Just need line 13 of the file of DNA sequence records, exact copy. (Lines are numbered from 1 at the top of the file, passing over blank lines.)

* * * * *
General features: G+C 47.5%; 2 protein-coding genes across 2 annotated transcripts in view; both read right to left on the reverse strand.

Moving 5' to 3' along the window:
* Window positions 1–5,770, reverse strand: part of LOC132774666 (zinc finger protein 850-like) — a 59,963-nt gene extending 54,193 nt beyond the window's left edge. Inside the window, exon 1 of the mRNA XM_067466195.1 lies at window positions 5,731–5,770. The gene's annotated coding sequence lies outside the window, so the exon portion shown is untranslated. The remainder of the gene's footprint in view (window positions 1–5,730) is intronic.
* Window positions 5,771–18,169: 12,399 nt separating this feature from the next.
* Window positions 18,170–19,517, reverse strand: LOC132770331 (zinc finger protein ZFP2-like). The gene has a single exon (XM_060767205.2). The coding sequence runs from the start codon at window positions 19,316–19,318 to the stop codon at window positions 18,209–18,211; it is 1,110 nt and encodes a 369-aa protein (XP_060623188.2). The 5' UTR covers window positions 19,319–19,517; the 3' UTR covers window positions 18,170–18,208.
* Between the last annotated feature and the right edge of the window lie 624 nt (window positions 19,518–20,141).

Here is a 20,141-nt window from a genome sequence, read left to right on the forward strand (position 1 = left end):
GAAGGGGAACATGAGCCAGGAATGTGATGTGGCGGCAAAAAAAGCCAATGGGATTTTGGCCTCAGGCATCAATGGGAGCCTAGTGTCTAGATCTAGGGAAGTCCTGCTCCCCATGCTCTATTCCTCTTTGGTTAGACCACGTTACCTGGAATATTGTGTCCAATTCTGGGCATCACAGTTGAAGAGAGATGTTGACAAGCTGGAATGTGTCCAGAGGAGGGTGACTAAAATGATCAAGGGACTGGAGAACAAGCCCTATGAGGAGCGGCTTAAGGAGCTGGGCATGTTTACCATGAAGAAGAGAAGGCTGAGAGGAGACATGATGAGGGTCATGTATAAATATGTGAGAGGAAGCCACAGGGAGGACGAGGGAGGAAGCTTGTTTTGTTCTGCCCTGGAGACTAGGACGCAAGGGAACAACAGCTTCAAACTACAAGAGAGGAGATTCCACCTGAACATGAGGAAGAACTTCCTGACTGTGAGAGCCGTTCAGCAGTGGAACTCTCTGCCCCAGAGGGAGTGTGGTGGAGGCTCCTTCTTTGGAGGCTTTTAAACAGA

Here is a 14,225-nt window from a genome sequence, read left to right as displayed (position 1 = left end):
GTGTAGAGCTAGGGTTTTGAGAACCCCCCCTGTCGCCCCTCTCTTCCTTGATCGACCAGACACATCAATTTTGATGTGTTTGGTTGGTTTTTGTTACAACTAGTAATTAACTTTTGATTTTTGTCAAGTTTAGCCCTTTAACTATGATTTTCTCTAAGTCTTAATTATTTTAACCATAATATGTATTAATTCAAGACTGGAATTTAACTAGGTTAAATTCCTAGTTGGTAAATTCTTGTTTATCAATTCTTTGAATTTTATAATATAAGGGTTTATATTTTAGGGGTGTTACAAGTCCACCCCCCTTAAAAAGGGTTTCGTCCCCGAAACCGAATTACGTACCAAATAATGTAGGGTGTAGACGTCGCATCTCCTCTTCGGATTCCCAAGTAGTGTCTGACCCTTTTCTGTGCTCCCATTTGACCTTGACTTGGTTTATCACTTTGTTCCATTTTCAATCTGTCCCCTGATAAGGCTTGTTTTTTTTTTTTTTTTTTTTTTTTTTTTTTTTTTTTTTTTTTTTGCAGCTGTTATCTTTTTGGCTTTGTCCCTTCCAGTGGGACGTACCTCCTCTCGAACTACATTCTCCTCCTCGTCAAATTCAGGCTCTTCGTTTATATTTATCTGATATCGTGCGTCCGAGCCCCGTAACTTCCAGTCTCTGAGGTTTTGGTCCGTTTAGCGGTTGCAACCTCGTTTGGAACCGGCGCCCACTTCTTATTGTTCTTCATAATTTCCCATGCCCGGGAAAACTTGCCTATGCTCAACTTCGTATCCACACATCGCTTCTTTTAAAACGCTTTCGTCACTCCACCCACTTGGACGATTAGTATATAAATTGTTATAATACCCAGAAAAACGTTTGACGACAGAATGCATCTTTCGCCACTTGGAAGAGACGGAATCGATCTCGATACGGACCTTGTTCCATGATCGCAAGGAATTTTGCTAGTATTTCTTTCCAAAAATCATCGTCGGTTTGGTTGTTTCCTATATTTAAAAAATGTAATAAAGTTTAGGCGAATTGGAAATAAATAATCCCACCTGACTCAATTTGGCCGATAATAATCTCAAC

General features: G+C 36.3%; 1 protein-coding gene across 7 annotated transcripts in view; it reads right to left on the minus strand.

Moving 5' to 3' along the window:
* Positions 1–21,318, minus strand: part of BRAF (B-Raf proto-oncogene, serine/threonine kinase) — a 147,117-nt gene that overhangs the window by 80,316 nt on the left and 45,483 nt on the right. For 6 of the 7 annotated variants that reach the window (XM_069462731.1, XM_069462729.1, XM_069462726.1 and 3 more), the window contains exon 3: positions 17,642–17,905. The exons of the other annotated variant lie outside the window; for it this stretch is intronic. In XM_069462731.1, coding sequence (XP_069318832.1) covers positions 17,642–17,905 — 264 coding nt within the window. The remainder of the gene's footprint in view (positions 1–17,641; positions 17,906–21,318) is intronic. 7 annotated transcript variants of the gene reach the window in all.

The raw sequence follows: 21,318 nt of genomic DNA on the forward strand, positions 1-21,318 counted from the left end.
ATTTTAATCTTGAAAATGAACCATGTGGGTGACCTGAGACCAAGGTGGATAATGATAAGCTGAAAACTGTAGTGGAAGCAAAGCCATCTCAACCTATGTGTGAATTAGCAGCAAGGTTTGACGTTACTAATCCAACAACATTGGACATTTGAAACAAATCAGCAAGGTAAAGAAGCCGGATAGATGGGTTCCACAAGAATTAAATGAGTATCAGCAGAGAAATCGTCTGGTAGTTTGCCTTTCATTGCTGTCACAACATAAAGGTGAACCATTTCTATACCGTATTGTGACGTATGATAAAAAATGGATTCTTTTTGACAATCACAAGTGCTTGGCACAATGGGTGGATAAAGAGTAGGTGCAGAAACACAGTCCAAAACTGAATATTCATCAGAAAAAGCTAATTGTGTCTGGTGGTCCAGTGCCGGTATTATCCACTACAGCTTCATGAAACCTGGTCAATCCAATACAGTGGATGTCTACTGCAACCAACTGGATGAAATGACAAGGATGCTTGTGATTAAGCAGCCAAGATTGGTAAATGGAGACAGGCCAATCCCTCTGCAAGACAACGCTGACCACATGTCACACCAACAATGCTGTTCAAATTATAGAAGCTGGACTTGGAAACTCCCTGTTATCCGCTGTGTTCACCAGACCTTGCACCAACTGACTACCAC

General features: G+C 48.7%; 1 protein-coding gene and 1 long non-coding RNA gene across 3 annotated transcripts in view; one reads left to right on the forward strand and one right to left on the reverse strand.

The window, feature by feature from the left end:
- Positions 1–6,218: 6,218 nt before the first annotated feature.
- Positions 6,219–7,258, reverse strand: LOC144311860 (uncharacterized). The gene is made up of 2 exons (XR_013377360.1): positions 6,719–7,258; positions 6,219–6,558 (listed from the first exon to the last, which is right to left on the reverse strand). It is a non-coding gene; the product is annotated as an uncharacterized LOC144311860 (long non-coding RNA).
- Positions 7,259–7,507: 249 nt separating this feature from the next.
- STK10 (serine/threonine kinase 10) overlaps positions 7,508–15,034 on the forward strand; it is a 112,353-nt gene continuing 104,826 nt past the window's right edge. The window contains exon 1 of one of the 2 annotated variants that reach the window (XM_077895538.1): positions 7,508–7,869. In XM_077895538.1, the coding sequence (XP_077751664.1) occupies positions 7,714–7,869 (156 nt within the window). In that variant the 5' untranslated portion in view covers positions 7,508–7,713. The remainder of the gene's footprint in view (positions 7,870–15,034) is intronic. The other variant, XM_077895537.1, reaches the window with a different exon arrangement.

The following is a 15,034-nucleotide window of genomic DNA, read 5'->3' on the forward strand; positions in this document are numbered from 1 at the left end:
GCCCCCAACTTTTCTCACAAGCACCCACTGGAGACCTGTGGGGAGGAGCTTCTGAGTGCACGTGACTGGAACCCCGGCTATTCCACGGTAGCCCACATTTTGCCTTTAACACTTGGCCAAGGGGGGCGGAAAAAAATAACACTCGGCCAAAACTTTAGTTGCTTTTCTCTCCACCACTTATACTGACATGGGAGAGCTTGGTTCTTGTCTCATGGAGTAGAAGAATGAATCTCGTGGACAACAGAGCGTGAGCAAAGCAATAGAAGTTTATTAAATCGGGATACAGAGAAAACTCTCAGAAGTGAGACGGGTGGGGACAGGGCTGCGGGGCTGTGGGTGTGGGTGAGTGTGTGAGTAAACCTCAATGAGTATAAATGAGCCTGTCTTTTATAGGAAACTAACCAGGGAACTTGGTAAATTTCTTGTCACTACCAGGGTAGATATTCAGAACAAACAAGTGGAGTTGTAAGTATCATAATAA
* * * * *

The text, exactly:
* Positions 1–21,318, minus strand: part of BRAF (B-Raf proto-oncogene, serine/threonine kinase) — a 147,117-nt gene that overhangs the window by 80,316 nt on the left and 45,483 nt on the right. For 6 of the 7 annotated variants that reach the window (XM_069462731.1, XM_069462729.1, XM_069462726.1 and 3 more), the window contains exon 3: positions 17,642–17,905. The exons of the other annotated variant lie outside the window; for it this stretch is intronic. In XM_069462731.1, coding sequence (XP_069318832.1) covers positions 17,642–17,905 — 264 coding nt within the window. The remainder of the gene's footprint in view (positions 1–17,641; positions 17,906–21,318) is intronic. 7 annotated transcript variants of the gene reach the window in all.